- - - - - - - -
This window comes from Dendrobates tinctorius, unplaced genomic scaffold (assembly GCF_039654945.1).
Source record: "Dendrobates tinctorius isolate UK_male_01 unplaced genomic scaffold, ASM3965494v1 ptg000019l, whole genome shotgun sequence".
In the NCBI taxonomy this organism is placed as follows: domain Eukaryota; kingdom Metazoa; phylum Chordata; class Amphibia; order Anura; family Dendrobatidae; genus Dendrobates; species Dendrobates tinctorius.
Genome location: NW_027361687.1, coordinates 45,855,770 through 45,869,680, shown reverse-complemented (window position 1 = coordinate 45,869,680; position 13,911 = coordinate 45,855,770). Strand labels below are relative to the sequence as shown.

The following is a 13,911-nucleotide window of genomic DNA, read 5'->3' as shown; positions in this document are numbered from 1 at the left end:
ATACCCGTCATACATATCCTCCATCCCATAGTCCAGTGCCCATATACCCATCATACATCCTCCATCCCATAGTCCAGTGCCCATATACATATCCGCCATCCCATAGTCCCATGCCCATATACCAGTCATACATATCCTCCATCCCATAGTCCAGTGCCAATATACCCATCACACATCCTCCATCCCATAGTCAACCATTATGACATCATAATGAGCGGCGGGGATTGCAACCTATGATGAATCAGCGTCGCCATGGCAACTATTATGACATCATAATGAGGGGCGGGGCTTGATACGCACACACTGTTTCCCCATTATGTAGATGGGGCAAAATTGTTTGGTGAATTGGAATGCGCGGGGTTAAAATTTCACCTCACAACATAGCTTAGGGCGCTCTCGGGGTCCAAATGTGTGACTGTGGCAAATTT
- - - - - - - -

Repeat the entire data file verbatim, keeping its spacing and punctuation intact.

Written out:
This window comes from Dendrobates tinctorius, unplaced genomic scaffold (assembly GCF_039654945.1).
Source record: "Dendrobates tinctorius isolate UK_male_01 unplaced genomic scaffold, ASM3965494v1 ptg000019l, whole genome shotgun sequence".
In the NCBI taxonomy this organism is placed as follows: domain Eukaryota; kingdom Metazoa; phylum Chordata; class Amphibia; order Anura; family Dendrobatidae; genus Dendrobates; species Dendrobates tinctorius.
Genome location: NW_027361687.1, coordinates 45,855,770 through 45,869,680, shown reverse-complemented (window position 1 = coordinate 45,869,680; position 13,911 = coordinate 45,855,770). Strand labels below are relative to the sequence as shown.

The following is a 13,911-nucleotide window of genomic DNA, read 5'->3' as shown; positions in this document are numbered from 1 at the left end:
ATACCCGTCATACATATCCTCCATCCCATAGTCCAGTGCCCATATACCCATCATACATCCTCCATCCCATAGTCCAGTGCCCATATACATATCCGCCATCCCATAGTCCCATGCCCATATACCAGTCATACATATCCTCCATCCCATAGTCCAGTGCCAATATACCCATCACACATCCTCCATCCCATAGTCAACCATTATGACATCATAATGAGCGGCGGGGATTGCAACCTATGATGAATCAGCGTCGCCATGGCAACTATTATGACATCATAATGAGGGGCGGGGCTTGATACGCACACACTGTTTCCCCATTATGTAGATGGGGCAAAATTGTTTGGTGAATTGGAATGCGCGGGGTTAAAATTTCACCTCACAACATAGCTTAGGGCGCTCTCGGGGTCCAAATGTGTGACTGTGGCAAATTT